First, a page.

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Terminated for refusing vaccine? Unlikely to collect unemployment, attorneys say

Attorneys trained in labor law told PolitiFact that workers who lose their jobs due to non-compliance with an employers’ vaccine requirement are unlikely to be eligible for unemployment benefits.

Laws do vary from state to state and benefit applications are assessed on a case-by-case basis, so mileage may vary. Generally, though, there is a burden on individuals to show that they are out of work through no fault of their own in order to collect unemployment benefits.

In June, a federal judge threw out a lawsuit filed by employees of a Houston, Texas hospital system over a vaccine requirement. It was reported that 153 Houston Methodist Hospital system employees either resigned or were terminated for refusing to get a COVID-19 vaccine.

“An employer is generally free to hire or fire for whatever reason that they say, including vaccine status,” Matt Steffey, a law professor at the Mississippi College School of Law, told the Clarion Ledger.

Professor Matt Steffey currently teaches Criminal Law, Evidence, Admiralty, Law & Literature, and a Supreme Court seminar at Mississippi College School of Law. (credit: MC School of Law)

Steffey likened a vaccine requirement to an education requirement. While individuals are not obligated to earn a college degree, some employment opportunities will be unavailable as a result.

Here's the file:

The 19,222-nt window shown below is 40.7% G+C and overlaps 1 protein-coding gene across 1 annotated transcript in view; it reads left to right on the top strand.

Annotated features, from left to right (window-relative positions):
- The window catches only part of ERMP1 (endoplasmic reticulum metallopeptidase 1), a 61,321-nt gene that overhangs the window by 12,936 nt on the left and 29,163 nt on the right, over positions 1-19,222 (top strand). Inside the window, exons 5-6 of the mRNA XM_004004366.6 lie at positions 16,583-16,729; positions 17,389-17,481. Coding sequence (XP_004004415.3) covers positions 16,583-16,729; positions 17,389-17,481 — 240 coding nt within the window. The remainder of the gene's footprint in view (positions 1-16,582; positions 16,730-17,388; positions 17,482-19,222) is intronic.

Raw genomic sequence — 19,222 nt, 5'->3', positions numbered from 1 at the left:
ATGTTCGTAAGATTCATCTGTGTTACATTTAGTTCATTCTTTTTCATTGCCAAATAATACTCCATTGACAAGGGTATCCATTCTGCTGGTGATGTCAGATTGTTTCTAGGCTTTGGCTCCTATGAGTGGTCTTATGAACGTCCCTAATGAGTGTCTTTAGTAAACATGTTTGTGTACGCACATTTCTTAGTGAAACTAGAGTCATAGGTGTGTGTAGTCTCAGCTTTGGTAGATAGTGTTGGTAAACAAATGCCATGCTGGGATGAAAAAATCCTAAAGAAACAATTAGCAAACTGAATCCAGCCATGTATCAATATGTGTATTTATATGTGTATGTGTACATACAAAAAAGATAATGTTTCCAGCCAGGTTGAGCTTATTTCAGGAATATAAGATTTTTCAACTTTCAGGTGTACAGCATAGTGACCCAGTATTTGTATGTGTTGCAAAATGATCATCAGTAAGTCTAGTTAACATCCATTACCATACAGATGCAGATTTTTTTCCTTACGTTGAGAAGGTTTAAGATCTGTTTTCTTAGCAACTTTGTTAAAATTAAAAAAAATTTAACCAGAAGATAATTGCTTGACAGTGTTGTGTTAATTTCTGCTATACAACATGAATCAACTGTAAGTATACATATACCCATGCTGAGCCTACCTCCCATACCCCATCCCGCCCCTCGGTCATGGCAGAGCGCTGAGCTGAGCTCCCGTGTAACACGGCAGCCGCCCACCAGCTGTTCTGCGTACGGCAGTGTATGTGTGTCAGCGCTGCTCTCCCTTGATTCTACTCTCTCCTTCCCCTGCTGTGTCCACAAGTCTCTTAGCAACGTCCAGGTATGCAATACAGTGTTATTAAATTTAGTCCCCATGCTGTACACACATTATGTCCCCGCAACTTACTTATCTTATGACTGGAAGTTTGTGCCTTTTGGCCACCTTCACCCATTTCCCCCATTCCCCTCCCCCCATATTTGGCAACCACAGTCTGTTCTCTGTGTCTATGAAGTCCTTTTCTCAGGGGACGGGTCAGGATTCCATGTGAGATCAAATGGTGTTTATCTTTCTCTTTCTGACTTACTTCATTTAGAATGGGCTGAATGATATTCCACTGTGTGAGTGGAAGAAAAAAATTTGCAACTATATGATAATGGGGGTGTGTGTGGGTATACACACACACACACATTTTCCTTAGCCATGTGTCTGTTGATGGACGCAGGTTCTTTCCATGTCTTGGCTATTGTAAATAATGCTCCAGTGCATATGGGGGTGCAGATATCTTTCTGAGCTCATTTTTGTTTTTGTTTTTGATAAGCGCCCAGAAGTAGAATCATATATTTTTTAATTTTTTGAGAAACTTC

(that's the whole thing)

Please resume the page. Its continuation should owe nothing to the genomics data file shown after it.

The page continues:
Federal EEOC laws also would not prevent an employer from requiring COVID-19 vaccinations, with some exceptions:

An employee who does not get vaccinated due to a disability (covered by the ADA) or a sincerely held religious belief, practice, or observance (covered by Title VII) may be entitled to a reasonable accommodation that does not pose an undue hardship on the operation of the employer’s business. For example, as a reasonable accommodation, an unvaccinated employee entering the workplace might wear a face mask, work at a social distance from co-workers or non-employees, work a modified shift, get periodic tests for COVID-19, be given the opportunity to telework, or finally, accept a reassignment.

U.S. Equal Employment Opportunity Commission

Additionally, while vaccination status is considered confidential medical information under the ADA, the laws do not prevent employers from requiring employees to bring in documentation or other confirmation of vaccination; just that they are kept confidential and separate from personnel files.

The EEOC recently released guidance on employment discrimination laws, and the DOJ’s opinion on vaccine requirement conditions for employment as well as education and receipt of services would seem to indicate that business owners choosing to enact vaccination policies would be in a strong position in the event suits are filed against them. 

One thing is certain, with passionate views around the vaccine on both sides and infection rates blowing by previous record highs, the vaccine has not seen its last day in court.